The University of Arizona

Shocked rocks and impact glasses from the El'gygytgyn impact structure, Russia

E. P. GUROV, C. KOEBERL

Abstract


The Elgygytgyn impact structure is about 18 km in diameter and is located in the central part of Chukotka, arctic Russia. The crater was formed in volcanic rock strata of Cretaceous age, which include lava and tuffs of rhyolites, dacites, and andesites. A mid-Pliocene age of the crater was previously determined by fission track (3.45 ±  0.15 Ma) and 40Ar/39Ar dating (3.58 ± 0.04 Ma). The ejecta layer around the crater is completely eroded. Shock-metamorphosed volcanic rocks, impact melt rocks, and bomb-shaped impact glasses occur in lacustrine terraces but have been redeposited after the impact event. Clasts of volcanic rocks, which range in composition from rhyolite to dacite, represent all stages of shock metamorphism, including selective melting and formation of homogeneous impact melt. Four stages of shocked volcanic rocks were identified: stage I (≤35 GPa; lava and tuff contain weakly to strongly shocked quartz and feldspar clasts with abundant PFs and PDFs; coesite and stishovite occur as well), stage II (35-45 GPa; quartz and feldspar are converted to diaplectic glass; coesite but no stishovite), stage III (45-55 GPa; partly melted volcanic rocks; common diaplectic quartz glass; feldspar is melted), and stage IV (>55 GPa; melt rocks and glasses). Two main types of impact melt rocks occur in the crater: 1) impact melt rocks and impact melt breccias (containing abundant fragments of shocked volcanic rocks) that were probably derived from (now eroded) impact melt flows on the crater walls, and 2) aerodynamically shaped impact melt glass "bombs" composed of homogeneous glass. The composition of the glasses is almost identical to that of rhyolites from the uppermost part of the target. Cobalt, Ni, and Ir abundances in the impact glasses and melt rocks are not or only slightly enriched compared to the volcanic target rocks; only the Cr abundances show a distinct enrichment, which points toward an achondritic projectile. However, the present data do not allow one to unambiguously identify a meteoritic component in the Elgygytgyn impact melt rocks.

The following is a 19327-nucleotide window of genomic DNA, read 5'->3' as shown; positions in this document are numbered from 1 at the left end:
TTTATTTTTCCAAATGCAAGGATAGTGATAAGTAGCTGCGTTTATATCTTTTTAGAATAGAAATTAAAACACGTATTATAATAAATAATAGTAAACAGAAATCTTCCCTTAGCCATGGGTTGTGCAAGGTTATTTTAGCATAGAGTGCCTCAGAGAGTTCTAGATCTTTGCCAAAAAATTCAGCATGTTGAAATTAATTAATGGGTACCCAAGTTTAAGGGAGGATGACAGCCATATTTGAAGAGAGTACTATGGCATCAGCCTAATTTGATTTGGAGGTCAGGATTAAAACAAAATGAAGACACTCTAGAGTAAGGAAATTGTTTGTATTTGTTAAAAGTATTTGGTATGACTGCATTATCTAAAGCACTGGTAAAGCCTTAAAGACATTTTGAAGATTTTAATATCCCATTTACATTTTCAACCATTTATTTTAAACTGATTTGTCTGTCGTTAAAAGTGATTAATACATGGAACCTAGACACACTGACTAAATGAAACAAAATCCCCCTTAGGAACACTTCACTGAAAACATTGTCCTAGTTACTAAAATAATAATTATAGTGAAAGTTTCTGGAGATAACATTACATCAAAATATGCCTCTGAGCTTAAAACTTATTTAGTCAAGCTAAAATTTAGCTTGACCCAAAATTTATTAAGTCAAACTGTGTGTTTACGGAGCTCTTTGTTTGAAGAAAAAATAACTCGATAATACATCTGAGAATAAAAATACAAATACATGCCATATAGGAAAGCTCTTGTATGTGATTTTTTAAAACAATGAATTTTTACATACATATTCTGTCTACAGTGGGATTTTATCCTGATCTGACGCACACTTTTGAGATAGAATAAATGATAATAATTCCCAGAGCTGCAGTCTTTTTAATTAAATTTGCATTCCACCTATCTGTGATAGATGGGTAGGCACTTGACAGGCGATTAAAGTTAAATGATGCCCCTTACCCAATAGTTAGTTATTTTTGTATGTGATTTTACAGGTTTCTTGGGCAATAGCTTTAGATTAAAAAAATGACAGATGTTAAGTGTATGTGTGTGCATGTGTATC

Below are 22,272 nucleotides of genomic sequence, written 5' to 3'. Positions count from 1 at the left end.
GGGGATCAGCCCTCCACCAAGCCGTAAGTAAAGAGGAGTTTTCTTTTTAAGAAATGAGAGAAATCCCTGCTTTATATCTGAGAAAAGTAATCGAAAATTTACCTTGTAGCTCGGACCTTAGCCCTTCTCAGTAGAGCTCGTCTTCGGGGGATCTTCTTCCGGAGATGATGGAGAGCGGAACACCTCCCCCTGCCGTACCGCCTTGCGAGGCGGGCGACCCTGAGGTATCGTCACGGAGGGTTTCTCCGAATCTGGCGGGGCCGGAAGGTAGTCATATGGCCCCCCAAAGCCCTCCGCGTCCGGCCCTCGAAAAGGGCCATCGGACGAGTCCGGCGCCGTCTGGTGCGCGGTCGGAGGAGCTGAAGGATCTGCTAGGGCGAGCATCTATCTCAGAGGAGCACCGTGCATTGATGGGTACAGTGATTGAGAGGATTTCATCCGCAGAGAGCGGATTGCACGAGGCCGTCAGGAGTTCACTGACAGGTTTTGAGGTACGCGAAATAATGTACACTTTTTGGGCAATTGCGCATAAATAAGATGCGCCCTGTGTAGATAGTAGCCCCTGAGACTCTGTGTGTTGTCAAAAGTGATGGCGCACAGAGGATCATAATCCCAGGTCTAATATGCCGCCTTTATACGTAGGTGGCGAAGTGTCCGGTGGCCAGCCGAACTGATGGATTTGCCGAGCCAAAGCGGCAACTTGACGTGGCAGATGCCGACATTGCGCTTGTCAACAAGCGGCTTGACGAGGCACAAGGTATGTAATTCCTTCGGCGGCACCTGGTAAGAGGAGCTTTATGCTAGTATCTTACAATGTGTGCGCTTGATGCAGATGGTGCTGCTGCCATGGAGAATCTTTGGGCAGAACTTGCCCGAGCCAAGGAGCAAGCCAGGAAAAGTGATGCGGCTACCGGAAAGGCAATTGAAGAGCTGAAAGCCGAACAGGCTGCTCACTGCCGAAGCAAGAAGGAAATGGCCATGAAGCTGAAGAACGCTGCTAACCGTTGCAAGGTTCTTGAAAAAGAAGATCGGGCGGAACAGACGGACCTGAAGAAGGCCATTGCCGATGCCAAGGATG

Keywords


Shock volcanics;Shock metamorphism;Shock rhyolite;Impact craters

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